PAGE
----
(2) Hearings held during proceedings for the assessment of civil penalties by paragraph (1) of this subsection shall be conducted in accordance with section 554 of title 5, United States Code. The Secretary may issue subpoenas for the attendance and testimony of witnesses and the production of relevant papers, books, and documents, and administer oaths. Witnesses summoned shall be paid the same fees and mileage that are paid to witnesses in the courts of the United States. In case of contumacy or refusal to obey a subpoena served upon any person pursuant to this paragraph, the district court of the United States for any district in which such person is found or resides or transacts business, upon application by the United States and after notice to such person, shall have jurisdiction to issue an order requiring such person to appear and give testimony before the Secretary or to appear and produce documents before the Secretary, or both, and any failure to obey such order of the court may be punished by such court as a contempt thereof.
(3) Notwithstanding any other provision of this Act, no civil penalty shall be imposed if it can be shown by a preponderance of the evidence that the defendant committed an act based on a good faith belief that he was acting to protect himself or herself, a member of his or her family, or any other individual from bodily harm, from any endangered or threatened species.
(b) CRIMINAL VIOLATIONS. -
(1) Any person who knowingly violates any provision of this Act, of any permit or certificate issued hereunder, or of any regulation issued in order to implement subsection (a)(1)(A), (B), (C), (D), (E), or (F); (a)(2)(A), (B), (C), or (D), (c), (d) (other than a regulation relating to recordkeeping, or filing of reports), (f), or (g) of section 9 of this Act shall, upon conviction, be fined not more than $50,000 or imprisoned for not more than one year, or both. Any person who knowingly violates any provision of any other regulation issued under this Act shall, upon conviction, be fined not more than $25,000 or imprisoned for not more than six months, or both.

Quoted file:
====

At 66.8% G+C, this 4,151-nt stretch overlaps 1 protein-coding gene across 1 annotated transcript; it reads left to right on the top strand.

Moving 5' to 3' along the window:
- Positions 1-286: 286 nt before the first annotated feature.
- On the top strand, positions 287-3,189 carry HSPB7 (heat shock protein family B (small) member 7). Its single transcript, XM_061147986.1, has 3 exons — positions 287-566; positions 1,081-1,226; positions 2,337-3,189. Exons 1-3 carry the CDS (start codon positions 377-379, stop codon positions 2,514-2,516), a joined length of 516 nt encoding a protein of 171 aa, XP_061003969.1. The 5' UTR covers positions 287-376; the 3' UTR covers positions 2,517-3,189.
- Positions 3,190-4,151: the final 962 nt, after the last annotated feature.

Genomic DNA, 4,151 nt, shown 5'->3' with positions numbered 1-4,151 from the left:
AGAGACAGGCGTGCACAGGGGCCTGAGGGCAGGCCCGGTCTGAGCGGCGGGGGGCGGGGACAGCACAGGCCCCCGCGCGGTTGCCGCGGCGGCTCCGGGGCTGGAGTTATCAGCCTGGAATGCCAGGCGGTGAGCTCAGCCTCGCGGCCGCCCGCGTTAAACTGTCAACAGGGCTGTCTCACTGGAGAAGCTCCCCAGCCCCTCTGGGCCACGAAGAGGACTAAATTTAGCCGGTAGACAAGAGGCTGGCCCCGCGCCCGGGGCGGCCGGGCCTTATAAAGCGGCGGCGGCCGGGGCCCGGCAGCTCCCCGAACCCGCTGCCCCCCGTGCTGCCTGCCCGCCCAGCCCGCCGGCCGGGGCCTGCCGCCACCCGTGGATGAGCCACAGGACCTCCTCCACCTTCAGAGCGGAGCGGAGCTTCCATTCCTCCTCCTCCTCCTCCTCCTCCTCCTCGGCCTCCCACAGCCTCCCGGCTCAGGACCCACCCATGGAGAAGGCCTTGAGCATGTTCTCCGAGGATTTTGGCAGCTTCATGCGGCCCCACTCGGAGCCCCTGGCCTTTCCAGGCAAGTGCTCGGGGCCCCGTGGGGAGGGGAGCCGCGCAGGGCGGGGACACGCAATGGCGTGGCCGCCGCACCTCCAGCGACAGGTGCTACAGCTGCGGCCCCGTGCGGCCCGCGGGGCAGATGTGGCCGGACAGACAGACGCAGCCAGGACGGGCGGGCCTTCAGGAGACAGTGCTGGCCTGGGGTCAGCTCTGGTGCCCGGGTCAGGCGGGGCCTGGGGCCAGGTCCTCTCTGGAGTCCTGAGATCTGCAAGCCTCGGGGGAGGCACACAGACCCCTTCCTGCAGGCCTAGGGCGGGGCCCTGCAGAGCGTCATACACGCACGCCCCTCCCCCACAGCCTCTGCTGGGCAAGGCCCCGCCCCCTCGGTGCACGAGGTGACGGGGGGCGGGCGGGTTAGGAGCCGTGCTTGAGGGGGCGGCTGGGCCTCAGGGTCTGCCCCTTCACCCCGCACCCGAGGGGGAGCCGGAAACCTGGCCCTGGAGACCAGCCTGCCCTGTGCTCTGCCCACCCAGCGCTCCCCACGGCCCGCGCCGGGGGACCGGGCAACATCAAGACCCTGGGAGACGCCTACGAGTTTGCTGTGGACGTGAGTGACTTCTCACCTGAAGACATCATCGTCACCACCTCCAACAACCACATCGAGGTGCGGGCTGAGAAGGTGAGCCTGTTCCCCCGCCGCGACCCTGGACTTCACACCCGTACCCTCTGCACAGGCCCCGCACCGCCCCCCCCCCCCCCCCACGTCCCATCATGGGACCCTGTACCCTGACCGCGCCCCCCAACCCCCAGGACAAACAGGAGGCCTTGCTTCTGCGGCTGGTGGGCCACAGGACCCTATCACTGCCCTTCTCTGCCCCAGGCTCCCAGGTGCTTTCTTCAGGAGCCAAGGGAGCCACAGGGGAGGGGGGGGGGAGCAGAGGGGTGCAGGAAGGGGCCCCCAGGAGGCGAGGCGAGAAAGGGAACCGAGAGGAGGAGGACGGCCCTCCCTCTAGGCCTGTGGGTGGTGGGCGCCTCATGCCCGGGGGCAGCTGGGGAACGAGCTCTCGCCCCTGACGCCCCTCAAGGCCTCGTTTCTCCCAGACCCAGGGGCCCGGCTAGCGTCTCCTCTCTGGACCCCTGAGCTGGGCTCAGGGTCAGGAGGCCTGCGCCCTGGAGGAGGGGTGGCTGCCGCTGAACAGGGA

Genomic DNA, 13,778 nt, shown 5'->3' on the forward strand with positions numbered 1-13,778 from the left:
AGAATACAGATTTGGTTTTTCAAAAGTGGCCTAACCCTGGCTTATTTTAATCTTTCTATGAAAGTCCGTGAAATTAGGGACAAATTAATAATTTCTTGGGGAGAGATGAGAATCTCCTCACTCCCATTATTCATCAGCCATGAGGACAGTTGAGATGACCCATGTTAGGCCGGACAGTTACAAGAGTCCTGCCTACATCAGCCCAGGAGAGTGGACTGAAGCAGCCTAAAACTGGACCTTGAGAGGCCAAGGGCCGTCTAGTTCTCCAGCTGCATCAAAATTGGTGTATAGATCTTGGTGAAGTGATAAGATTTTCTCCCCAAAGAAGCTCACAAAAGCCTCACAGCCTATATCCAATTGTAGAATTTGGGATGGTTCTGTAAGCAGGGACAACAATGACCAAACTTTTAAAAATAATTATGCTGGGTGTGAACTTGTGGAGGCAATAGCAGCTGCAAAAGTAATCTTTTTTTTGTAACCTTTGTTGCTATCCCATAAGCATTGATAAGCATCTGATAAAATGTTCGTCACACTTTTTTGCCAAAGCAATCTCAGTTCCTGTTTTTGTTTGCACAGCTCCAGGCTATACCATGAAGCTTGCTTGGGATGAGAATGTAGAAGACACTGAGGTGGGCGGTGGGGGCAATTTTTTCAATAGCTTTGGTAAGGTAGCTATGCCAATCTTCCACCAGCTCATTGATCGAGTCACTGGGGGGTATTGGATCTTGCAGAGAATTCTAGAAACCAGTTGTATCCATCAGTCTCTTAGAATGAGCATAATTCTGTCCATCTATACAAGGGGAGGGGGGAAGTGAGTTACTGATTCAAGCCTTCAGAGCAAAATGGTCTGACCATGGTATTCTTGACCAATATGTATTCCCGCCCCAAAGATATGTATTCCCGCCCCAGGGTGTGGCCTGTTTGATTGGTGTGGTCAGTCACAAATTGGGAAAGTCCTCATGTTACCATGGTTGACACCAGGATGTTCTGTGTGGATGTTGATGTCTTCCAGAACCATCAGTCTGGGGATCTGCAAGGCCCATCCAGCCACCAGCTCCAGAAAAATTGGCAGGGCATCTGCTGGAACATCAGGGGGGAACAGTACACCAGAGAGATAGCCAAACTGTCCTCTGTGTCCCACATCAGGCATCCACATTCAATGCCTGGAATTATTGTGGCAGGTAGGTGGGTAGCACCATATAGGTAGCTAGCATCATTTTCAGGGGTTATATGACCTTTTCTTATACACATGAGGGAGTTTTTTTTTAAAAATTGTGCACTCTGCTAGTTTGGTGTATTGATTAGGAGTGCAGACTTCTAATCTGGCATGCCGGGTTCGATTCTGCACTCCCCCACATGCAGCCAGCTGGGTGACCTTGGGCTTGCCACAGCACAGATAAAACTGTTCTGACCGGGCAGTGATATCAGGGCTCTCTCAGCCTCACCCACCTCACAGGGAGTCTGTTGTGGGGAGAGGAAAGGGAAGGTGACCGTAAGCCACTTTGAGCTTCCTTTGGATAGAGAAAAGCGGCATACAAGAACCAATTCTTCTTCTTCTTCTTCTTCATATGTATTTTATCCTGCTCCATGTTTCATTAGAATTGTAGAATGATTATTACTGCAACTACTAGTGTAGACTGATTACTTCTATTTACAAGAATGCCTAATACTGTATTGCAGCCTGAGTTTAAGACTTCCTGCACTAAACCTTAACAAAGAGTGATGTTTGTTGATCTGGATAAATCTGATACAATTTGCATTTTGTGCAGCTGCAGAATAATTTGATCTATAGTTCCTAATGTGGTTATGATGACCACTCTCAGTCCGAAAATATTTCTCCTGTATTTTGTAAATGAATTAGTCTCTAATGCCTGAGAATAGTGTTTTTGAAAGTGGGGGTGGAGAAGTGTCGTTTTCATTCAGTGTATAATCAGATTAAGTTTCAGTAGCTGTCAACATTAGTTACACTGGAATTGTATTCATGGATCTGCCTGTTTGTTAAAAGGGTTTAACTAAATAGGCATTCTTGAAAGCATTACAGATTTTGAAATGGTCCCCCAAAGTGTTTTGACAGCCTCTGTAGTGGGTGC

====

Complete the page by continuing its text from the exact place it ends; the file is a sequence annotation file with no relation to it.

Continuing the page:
(2) The head of any Federal agency which has issued a lease, license, permit, or other agreement authorizing a person to import or export fish, wildlife, or plants, or to operate a quarantine station for imported wildlife, or authorizing the use of Federal lands, including grazing of domestic livestock, to any person who is convicted of a criminal violation of this Act or any regulation, permit, or certificate issued hereunder may immediately modify, suspend, or revoke each lease, license, permit, or other agreement. The Secretary shall also suspend for a period of up to one year, or cancel, any Federal hunting or fishing permits or stamps issued to any person who is convicted of a criminal violation of any provision of this Act or any regulation, permit, or certificate issued hereunder. The United States shall not be liable for the payments of any compensation, reimbursement, or damages in connection with the modification, suspension, or revocation of any leases, licenses permits stamps, or other agreements pursuant to this section.
(3) Notwithstanding any other provision of this Act, it shall be a defense to prosecution under this subsection if the defendant committed the offense based on a good faith belief that he was acting to protect himself or herself, a member of his or her family, or any other individual, from bodily harm from any endangered or threatened species.
Illinois Wildlife Laws
The summary of the Illinois Wildlife Laws prepared by the Institute of Public Law, University of New Mexico School of Law.
The State of Illinois Laws make it unlawful at any time to take, possess, sell or offer for sale, any such wild birds (dead or alive) and parts, including nests and eggs, wild mammals (dead or alive) and parts, including green hides contrary to provisions
Whose (Wild) Life Is It , Anyway?
An article from the June 2001 Issue of Outdoor Illinois published online via the Illinois Periodical Online project at Northern Illinois University. This article addresses the Illinois Wildlife Laws and how they apply to the sometimes well intentioned animal lover.